This is something I have been struggling with for long time. I don't see why, I don't understand how でしょう and だろう convey the meaning of "probably" as in sentences such as 雨が降るでしょう。It simply doesn't click in my head. Perhaps an etymological explanation could makes sense of this. That would be really appreciated.


2 Answers 2


First, the -う at the end of だろう and でしょう is an auxiliary verb that used to have a broader function. Now it is mainly used to express intent (〜(よ)うと思う) and make propositions (行こう or 食べよう), but up until the Edo period it also expressed uncertainty and conjecture. You can perhaps see how uncertainty, intent and proposition are conceptually related as they all rely on things not yet being determined or concluded.

-う is actually a sound changed form of the auxiliary verb -む. You can find vestiges of -む and its contracted form, -ん, in set phrases like 〜といわんばかりに (as if to say ~). It also appears as the む in the Iroha poem.

Second, the だろ- of だろう is what you get when you conjugate the copula to attach -う and then subject it to some sound changes. The でしょ- of でしょう is the same thing plus a bonus auxiliary verb (-す) thrown in to indicate politeness.

All together, だろう expresses uncertainty (indicated by -う) about the existence (indicated by the copula) of whatever precedes it. And でしょう does the same thing more politely.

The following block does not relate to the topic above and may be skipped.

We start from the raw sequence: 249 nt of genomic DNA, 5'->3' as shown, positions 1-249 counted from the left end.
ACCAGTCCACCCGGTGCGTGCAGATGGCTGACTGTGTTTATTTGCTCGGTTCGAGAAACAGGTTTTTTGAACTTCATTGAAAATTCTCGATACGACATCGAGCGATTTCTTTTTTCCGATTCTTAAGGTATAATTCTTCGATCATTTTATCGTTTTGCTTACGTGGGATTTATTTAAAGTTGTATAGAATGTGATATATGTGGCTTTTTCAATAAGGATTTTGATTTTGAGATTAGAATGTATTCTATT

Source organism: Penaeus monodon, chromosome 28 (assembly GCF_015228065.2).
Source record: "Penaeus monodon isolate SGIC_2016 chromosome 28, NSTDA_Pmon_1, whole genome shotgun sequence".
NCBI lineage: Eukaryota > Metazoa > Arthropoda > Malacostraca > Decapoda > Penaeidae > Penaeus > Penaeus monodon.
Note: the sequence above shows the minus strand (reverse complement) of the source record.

• Why then the construction with a dictionary form? (だ itself is not used like that.) Commented Mar 23, 2019 at 12:50
  • Essentially, because the rules for what can connect to what depend on the way you conjugate a verb. Putting the copula (either だ or です) into its imperfective form (だろ and でしょ respectively) allows you to stick it directly onto the dictionary form of other verbs. だ conjugated into its hypothetical form of なら also allows this, but other ways to conjugate it are more limited.
    – A. Noyd
    Commented Mar 24, 2019 at 10:32
  • @A.Noyd, great explanation. However, could you elaborate on the だろ- part (how does this conjugation with the copula work, where does it come from and what are the sound changes you refer to?) Or is ろう just the volitional form of ある?
    – Gyabu_7
    Commented Nov 20, 2022 at 17:26

Both of those roughly sound like the vocational form, which ends in おう, ろう, etc. So those may be old derivations of で + しよう and だXろう, where X is some verb stem. You can also try and look up the Japanese word for etymology, and them search that plus the phrases you'd like, and try to decipher the text you find. But, those may be pretty old terms which don't have a clear origin.

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